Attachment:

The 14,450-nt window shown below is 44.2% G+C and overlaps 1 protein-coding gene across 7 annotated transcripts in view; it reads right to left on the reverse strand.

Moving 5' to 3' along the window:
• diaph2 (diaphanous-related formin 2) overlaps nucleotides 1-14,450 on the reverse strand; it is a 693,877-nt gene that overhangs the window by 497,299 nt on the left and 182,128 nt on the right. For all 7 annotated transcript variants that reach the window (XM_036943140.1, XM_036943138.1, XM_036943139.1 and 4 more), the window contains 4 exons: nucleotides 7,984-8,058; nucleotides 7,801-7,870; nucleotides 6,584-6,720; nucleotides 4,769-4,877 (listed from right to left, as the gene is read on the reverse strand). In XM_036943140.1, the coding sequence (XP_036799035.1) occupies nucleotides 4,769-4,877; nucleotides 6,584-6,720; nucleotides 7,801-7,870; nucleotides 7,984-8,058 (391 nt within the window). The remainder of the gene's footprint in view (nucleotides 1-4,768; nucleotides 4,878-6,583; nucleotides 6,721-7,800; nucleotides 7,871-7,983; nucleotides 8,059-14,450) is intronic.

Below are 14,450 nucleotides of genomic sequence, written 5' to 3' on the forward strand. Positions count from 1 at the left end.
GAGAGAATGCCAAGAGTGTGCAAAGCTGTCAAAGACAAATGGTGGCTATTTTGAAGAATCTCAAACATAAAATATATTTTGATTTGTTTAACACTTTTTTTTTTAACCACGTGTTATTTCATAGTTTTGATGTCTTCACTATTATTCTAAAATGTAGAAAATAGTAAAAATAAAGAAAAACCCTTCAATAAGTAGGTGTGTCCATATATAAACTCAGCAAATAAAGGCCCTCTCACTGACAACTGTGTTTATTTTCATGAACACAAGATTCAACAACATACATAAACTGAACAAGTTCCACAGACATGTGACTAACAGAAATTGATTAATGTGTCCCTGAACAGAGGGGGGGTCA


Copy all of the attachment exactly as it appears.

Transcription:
The 14,450-nt window shown below is 44.2% G+C and overlaps 1 protein-coding gene across 7 annotated transcripts in view; it reads right to left on the reverse strand.

Moving 5' to 3' along the window:
• diaph2 (diaphanous-related formin 2) overlaps nucleotides 1-14,450 on the reverse strand; it is a 693,877-nt gene that overhangs the window by 497,299 nt on the left and 182,128 nt on the right. For all 7 annotated transcript variants that reach the window (XM_036943140.1, XM_036943138.1, XM_036943139.1 and 4 more), the window contains 4 exons: nucleotides 7,984-8,058; nucleotides 7,801-7,870; nucleotides 6,584-6,720; nucleotides 4,769-4,877 (listed from right to left, as the gene is read on the reverse strand). In XM_036943140.1, the coding sequence (XP_036799035.1) occupies nucleotides 4,769-4,877; nucleotides 6,584-6,720; nucleotides 7,801-7,870; nucleotides 7,984-8,058 (391 nt within the window). The remainder of the gene's footprint in view (nucleotides 1-4,768; nucleotides 4,878-6,583; nucleotides 6,721-7,800; nucleotides 7,871-7,983; nucleotides 8,059-14,450) is intronic.

Below are 14,450 nucleotides of genomic sequence, written 5' to 3' on the forward strand. Positions count from 1 at the left end.
GAGAGAATGCCAAGAGTGTGCAAAGCTGTCAAAGACAAATGGTGGCTATTTTGAAGAATCTCAAACATAAAATATATTTTGATTTGTTTAACACTTTTTTTTTTAACCACGTGTTATTTCATAGTTTTGATGTCTTCACTATTATTCTAAAATGTAGAAAATAGTAAAAATAAAGAAAAACCCTTCAATAAGTAGGTGTGTCCATATATAAACTCAGCAAATAAAGGCCCTCTCACTGACAACTGTGTTTATTTTCATGAACACAAGATTCAACAACATACATAAACTGAACAAGTTCCACAGACATGTGACTAACAGAAATTGATTAATGTGTCCCTGAACAGAGGGGGGGTCA